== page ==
By Mark Combs, Cre8iveDept.com
In spite of all your marketing efforts, it seems your labor has been in vain. You have tried new mediums, messages, even new target groups, but nothing has produced the results you wanted. You have looked at the numbers and there just isn't any ROI to be seen. I can see you are on the verge of abandoning the notion of marketing your small business. There might be one more place you need to look. Maybe you need to look in the mirror. As hard as it is to hear, you could be sabotaging your own marketing. Read the common culprits below and see if you find a bit of your self there.
1. You believe creative is more important than measurement.
I am guilty of this, Big Time. I am a creative. I love generating new ideas and new concepts. But I have learned is, as important as it is to have great creative in your marketing, measuring results, accountability for ad costs, and gauging ROI just as important. You could hire the premiere creative team on the planet, but without measuring the results, how would you know if your marketing is effective? You wouldn't. Don't forget to measure!
2. You think branding equals your slogan.
People like slogans. The good ones stick in our brains. Many entrepreneurs mistake their own slogan as their brand. Your brand is the feeling or experience they receive when they encounter your company. It starts the first time they see you logo through to the last time they make a purchase. That is your brand. Graphics and advertising embellish your brand, but it lives in the minds of your customers.
3. Your website doesn't work.
This shouldn't need any explanation. Your website can be your greatest asset or your biggest liability. If your website doesn't work, take the time and allot the funds to get it working. While you are at it fortify it so it will support your brand and engage your audience. It will be well worth the effort, I promise.
4. You don't have a marketing plan.
I get it. You don't have to hide it any more. You don't have a marketing plan, and if you did, you wouldn't know what to do with it. You can have tons of good ideas for marketing your company, you could have a great creative staff and the means to measure your efforts, but if you don't set forth a plan that defines a direction, you will spin your wheels for months even years. A marketing plan when well executed can streamline processes, weed out misfit marketing ventures, and thwart fast talking ad salesmen. Your marketing plan is your companies crystal ball, you might want to get one.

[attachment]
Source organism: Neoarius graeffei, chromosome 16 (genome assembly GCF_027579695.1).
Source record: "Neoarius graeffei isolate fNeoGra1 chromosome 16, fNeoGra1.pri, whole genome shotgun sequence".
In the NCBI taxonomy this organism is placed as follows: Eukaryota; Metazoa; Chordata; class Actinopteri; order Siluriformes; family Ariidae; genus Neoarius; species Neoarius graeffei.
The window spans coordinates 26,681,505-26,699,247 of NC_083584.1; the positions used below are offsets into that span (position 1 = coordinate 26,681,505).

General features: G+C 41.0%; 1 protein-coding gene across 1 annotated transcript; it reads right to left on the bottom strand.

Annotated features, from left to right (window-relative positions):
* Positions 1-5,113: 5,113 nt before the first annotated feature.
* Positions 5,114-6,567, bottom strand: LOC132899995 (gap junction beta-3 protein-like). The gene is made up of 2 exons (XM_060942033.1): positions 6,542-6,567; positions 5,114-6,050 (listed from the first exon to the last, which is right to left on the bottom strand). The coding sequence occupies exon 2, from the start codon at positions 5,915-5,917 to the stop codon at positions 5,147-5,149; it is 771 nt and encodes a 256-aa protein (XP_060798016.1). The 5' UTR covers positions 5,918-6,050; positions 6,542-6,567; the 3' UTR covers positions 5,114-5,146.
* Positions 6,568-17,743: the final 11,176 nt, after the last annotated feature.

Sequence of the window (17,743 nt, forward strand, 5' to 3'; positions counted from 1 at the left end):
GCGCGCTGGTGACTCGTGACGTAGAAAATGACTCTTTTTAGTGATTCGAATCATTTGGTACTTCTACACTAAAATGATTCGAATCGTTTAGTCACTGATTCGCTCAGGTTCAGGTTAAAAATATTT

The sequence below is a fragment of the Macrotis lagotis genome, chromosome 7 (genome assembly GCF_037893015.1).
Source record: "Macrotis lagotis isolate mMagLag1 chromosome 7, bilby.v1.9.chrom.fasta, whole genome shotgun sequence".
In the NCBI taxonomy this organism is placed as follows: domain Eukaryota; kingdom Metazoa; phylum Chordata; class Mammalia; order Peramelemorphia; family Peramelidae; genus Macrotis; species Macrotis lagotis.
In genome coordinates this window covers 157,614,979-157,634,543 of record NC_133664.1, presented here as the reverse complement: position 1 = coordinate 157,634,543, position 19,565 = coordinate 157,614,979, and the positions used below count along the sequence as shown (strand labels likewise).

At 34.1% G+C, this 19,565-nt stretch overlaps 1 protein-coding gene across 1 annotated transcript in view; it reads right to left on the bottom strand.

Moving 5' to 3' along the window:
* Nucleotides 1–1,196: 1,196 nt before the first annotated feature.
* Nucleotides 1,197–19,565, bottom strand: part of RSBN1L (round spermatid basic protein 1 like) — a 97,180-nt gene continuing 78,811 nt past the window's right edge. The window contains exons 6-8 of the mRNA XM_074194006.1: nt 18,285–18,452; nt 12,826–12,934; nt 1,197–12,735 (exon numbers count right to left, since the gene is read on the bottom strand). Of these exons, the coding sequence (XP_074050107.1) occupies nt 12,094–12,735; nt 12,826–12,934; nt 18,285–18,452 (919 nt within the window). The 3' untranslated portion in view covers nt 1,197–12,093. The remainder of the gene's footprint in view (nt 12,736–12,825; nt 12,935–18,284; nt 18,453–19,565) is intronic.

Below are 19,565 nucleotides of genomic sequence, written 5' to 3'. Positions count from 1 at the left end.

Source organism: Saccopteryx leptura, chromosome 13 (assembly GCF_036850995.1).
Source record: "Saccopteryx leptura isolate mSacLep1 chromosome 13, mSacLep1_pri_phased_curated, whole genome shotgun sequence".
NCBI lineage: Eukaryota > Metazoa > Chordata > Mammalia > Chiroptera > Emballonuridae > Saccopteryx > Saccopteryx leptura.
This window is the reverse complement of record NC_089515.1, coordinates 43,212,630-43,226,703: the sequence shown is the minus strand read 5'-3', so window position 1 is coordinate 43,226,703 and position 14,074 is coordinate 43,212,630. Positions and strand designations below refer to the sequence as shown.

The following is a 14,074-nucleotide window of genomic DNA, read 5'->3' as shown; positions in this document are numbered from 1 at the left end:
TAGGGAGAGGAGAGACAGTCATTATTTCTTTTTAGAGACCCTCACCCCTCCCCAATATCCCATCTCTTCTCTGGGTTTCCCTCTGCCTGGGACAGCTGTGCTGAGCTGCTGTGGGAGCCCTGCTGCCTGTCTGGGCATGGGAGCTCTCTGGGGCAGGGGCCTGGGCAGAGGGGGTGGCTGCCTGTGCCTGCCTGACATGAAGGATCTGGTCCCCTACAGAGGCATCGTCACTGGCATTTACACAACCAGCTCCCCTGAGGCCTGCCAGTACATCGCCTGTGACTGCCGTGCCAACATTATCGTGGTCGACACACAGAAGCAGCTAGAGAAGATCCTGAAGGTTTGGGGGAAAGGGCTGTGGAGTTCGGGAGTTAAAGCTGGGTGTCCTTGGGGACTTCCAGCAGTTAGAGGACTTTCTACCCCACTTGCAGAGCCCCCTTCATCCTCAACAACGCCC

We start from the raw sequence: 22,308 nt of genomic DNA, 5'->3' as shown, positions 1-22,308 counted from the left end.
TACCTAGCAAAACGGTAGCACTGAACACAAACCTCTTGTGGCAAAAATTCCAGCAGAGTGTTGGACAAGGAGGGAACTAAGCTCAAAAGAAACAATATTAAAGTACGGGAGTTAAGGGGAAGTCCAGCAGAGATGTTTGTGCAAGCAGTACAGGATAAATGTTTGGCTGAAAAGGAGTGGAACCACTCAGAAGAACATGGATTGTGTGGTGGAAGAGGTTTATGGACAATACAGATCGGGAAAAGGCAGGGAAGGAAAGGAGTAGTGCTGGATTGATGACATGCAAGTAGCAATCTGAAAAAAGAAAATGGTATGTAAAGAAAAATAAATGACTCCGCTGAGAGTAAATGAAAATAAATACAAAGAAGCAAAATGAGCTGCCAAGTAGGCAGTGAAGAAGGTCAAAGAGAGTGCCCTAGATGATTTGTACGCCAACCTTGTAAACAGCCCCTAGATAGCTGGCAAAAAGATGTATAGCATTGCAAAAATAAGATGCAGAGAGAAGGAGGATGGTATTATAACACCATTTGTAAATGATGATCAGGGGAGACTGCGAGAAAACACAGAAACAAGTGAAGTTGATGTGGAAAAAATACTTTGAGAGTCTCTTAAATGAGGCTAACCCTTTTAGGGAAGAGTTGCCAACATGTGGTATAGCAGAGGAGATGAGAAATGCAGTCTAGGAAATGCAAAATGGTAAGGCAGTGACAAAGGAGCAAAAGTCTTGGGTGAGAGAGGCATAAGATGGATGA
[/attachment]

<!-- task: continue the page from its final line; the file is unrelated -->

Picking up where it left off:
5. You think people don't matter.
I said this today, "If it weren't for customers, I'd love my job" I really didn't mean it, I enjoy working for the majority of my clients. But no matter who you are, people sometimes rub us the wrong way. People are our business. Period. We need people. Internally or as clients, customers, or vendors, we need people. What have you done to show them they matter? Do you listen to your people? Do you generate surveys? Assemble focus groups? Get feedback online? Ask for comments? Take a minute and show a customer and an employee that they matter to you.
6. You believe marketing collateral is a waste of money.
Many people think that one post card is enough for a product launch. That should do it. Now they know about my new widget the phone should start ringing any minute now. Before you launch a new campaign make sure your website, your email signature, your business cards, your advertising and your publications share the same look and feel and support the same message. That unity will multiply your investment and your ROI.
7. You think consistency doesn't matter.
Strong brand consistency helps your customers trust you more. It gives them the sense that you are stable and will be around for some time. Changing logos or color schemes should be made with great care. A consistent level of graphic quality and writing can strengthen your image with your customers and help them believe your product or service is worth more than you are charging.
8. You believe marketing is expensive.
You are almost right. The truer statement is, "Ineffective marketing is expensive". If your marketing is bringing in more money than it costs, there is nothing expensive nothing expensive about it. Marketing, when done right, should be a profit center not a cost center. Not marketing is where it can get expensive in all the untapped potential and unsold products left on the shelves. Why do you think CocaCola spends the enormous budgets on marketing their products? Is it because it costs them money? Doubtful. I'll bet its because they make money doing it.
There are plenty of saboteurs in marketing, we don't need to add to the problems. If you need help creating a targeted, effective marketing message send us an email at MarkCombs@Cre8iveDept.com we be glad to help you through it.